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. 2020 Apr 29.
doi: 10.1161/CIRCEP.120.008662. Online ahead of print.

The Effect of Chloroquine, Hydroxychloroquine and Azithromycin on the Corrected QT Interval in Patients With SARS-CoV-2 Infection

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The Effect of Chloroquine, Hydroxychloroquine and Azithromycin on the Corrected QT Interval in Patients With SARS-CoV-2 Infection

Moussa Saleh et al. Circ Arrhythm Electrophysiol. .

Abstract

Background - The novel SARs-CoV-2 coronavirus is responsible for the global COVID-19 pandemic. Small studies have shown a potential benefit of chloroquine/hydroxychloroquine ± azithromycin for the treatment of COVID-19. Use of these medications alone, or in combination, can lead to a prolongation of the QT interval, possibly increasing the risk of Torsade de pointes (TdP) and sudden cardiac death. Methods - Hospitalized patients treated with chloroquine/hydroxychloroquine ± azithromycin from March 1st through the 23rd at three hospitals within the Northwell Health system were included in this prospective, observational study. Serial assessments of the QT interval were performed. The primary outcome was QT prolongation resulting in TdP. Secondary outcomes included QT prolongation, the need to prematurely discontinue any of the medications due to QT prolongation and arrhythmogenic death. Results - Two hundred one patients were treated for COVID-19 with chloroquine/hydroxychloroquine. Ten patients (5.0%) received chloroquine, 191 (95.0%) received hydroxychloroquine and 119 (59.2%) also received azithromycin. The primary outcome of TdP was not observed in the entire population. Baseline QTc intervals did not differ between patients treated with chloroquine/hydroxychloroquine (monotherapy group) vs. those treated with combination group (chloroquine/hydroxychloroquine and azithromycin) (440.6 ± 24.9 ms vs. 439.9 ± 24.7 ms, p =0.834). The maximum QTc during treatment was significantly longer in the combination group vs the monotherapy group (470.4 ± 45.0 ms vs. 453.3 ± 37.0 ms, p = 0.004). Seven patients (3.5%) required discontinuation of these medications due to QTc prolongation. No arrhythmogenic deaths were reported. Conclusions - In the largest reported cohort of COVID-19 patients to date treated with chloroquine/hydroxychloroquine {plus minus} azithromycin, no instances of TdP or arrhythmogenic death were reported. Although use of these medications resulted in QT prolongation, clinicians seldomly needed to discontinue therapy. Further study of the need for QT interval monitoring is needed before final recommendations can be made.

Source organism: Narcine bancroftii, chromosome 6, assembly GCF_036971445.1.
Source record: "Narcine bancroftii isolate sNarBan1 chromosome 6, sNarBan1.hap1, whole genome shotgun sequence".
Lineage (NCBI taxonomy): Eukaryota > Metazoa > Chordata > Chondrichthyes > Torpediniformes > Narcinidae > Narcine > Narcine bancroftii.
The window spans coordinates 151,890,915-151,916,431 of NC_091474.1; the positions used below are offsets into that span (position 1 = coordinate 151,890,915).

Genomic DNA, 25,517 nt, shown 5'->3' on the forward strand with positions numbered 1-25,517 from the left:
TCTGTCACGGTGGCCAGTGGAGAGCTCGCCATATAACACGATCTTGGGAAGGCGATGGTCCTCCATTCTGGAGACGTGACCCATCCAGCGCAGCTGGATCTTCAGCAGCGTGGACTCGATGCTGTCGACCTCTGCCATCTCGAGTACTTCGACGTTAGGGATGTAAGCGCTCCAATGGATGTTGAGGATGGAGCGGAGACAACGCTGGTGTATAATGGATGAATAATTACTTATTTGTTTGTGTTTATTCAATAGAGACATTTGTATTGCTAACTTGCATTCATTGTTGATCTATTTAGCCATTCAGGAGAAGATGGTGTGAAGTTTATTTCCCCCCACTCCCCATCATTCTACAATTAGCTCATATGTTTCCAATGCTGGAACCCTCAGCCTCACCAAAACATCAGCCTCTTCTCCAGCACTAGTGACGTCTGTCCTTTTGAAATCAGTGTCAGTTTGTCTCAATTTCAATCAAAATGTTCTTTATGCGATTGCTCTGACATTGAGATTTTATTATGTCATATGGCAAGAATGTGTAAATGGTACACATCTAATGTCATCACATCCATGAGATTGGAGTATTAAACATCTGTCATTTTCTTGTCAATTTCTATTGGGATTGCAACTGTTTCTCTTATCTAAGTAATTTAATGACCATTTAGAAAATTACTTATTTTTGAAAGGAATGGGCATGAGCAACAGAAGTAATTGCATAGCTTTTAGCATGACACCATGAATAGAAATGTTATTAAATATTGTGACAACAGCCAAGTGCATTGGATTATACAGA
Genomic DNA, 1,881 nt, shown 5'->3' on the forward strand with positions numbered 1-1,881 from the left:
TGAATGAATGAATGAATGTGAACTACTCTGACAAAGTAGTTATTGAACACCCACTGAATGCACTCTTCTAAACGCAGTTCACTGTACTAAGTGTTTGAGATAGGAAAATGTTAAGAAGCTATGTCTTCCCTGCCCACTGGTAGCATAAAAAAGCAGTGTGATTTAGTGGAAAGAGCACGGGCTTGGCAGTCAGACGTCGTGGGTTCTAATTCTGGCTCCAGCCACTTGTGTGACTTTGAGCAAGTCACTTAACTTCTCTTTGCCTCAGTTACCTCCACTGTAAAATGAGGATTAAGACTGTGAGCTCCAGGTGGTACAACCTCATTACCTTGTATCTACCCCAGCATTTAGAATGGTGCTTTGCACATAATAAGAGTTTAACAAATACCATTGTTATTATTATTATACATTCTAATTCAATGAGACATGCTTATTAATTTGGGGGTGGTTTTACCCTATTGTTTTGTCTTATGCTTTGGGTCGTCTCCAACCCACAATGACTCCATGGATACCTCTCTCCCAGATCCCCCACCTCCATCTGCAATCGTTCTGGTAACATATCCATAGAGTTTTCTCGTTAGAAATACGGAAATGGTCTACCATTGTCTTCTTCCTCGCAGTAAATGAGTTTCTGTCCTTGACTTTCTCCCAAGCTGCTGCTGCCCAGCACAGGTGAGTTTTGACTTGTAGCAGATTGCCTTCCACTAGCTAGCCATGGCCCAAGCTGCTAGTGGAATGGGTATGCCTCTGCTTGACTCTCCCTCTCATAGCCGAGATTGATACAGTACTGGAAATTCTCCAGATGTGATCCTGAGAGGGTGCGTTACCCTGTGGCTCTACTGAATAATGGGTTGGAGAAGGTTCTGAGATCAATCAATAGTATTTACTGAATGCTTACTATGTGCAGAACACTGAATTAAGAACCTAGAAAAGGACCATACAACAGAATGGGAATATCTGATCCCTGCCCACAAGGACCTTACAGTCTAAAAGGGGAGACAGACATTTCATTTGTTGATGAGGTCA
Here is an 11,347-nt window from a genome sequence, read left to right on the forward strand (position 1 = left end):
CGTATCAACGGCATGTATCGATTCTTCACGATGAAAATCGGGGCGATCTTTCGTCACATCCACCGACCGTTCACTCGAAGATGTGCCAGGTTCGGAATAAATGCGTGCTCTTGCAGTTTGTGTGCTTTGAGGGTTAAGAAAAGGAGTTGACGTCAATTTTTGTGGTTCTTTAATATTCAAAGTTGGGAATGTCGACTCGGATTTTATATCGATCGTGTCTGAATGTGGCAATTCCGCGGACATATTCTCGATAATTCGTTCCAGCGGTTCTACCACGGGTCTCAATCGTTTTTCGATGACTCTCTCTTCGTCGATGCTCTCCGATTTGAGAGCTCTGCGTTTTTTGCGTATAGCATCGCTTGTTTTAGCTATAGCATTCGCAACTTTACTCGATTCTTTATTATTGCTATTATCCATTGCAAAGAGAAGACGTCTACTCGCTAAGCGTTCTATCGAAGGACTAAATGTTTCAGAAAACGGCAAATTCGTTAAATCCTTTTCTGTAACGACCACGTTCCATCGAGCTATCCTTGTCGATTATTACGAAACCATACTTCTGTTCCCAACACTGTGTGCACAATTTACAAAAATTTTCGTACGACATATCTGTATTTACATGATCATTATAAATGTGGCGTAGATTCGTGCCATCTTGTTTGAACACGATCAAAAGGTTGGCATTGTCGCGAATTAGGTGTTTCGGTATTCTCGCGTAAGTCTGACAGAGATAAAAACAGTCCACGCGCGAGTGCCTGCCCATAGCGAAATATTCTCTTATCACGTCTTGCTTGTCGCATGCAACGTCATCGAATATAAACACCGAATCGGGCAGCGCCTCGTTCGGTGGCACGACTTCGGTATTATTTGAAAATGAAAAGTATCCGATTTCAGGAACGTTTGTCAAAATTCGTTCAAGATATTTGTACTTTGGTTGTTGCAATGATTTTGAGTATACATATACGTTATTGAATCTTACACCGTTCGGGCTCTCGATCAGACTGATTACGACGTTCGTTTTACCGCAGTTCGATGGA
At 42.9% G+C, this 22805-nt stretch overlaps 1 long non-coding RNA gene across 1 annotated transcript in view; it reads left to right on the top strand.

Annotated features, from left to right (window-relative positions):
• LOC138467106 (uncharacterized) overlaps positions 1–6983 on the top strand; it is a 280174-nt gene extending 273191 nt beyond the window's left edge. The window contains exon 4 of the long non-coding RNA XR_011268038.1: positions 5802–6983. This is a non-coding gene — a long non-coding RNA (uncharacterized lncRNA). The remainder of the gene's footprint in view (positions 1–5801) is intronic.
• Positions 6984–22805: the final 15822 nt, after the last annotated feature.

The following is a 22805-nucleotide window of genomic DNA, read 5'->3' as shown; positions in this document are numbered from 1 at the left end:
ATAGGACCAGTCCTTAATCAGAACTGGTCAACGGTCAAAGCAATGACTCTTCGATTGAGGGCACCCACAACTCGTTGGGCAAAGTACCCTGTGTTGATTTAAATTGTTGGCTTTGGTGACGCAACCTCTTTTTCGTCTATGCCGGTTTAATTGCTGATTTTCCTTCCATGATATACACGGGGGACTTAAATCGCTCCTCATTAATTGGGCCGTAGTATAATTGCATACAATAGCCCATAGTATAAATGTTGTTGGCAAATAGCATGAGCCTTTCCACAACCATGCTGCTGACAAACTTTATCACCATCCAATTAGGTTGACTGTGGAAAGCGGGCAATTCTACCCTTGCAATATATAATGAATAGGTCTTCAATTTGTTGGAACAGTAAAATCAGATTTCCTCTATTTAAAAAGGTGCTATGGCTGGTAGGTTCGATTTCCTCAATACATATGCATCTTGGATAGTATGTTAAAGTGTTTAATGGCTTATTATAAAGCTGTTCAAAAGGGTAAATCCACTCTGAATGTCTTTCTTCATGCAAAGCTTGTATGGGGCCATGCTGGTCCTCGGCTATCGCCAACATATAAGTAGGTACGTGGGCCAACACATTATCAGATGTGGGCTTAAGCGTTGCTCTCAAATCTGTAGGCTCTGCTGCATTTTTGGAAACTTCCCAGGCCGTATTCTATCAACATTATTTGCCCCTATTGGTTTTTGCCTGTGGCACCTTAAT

Keywords: Azithromycin; COVID-19; Chloroquine; Hydroxychloroquine; pandemic.

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